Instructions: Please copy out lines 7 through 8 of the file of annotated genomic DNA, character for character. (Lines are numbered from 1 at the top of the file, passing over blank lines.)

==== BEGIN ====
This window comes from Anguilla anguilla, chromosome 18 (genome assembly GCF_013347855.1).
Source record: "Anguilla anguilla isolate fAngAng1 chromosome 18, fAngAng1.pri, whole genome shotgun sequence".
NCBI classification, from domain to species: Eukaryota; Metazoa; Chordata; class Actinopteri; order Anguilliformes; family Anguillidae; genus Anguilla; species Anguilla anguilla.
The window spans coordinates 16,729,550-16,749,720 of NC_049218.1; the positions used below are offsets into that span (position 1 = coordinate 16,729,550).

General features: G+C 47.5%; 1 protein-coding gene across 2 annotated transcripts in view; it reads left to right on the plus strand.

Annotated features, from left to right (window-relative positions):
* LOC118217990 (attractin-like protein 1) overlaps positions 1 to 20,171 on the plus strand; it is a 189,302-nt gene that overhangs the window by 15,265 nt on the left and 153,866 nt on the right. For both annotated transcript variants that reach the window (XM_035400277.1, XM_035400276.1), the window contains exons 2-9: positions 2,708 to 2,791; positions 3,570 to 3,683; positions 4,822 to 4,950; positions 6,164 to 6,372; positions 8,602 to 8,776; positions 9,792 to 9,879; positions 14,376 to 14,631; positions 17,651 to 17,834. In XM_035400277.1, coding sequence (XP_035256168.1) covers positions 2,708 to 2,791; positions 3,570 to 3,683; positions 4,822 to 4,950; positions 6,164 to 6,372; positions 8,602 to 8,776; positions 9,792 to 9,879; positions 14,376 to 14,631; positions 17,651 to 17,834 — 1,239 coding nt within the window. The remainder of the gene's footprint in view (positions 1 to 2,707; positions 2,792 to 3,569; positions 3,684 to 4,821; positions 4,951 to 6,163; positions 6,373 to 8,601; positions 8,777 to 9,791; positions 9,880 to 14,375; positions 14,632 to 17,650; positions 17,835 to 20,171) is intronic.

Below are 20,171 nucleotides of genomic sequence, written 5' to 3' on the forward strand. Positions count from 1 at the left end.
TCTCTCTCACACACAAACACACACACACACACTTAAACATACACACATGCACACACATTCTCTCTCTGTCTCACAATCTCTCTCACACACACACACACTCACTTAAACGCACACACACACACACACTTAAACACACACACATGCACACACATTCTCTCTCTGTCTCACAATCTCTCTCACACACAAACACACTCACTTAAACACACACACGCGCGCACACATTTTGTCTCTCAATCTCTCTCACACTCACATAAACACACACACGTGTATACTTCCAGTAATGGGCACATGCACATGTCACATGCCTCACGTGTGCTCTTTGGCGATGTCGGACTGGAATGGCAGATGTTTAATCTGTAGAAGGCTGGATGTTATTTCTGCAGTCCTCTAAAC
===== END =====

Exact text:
* LOC118217990 (attractin-like protein 1) overlaps positions 1 to 20,171 on the plus strand; it is a 189,302-nt gene that overhangs the window by 15,265 nt on the left and 153,866 nt on the right. For both annotated transcript variants that reach the window (XM_035400277.1, XM_035400276.1), the window contains exons 2-9: positions 2,708 to 2,791; positions 3,570 to 3,683; positions 4,822 to 4,950; positions 6,164 to 6,372; positions 8,602 to 8,776; positions 9,792 to 9,879; positions 14,376 to 14,631; positions 17,651 to 17,834. In XM_035400277.1, coding sequence (XP_035256168.1) covers positions 2,708 to 2,791; positions 3,570 to 3,683; positions 4,822 to 4,950; positions 6,164 to 6,372; positions 8,602 to 8,776; positions 9,792 to 9,879; positions 14,376 to 14,631; positions 17,651 to 17,834 — 1,239 coding nt within the window. The remainder of the gene's footprint in view (positions 1 to 2,707; positions 2,792 to 3,569; positions 3,684 to 4,821; positions 4,951 to 6,163; positions 6,373 to 8,601; positions 8,777 to 9,791; positions 9,880 to 14,375; positions 14,632 to 17,650; positions 17,835 to 20,171) is intronic.

Below are 20,171 nucleotides of genomic sequence, written 5' to 3' on the forward strand. Positions count from 1 at the left end.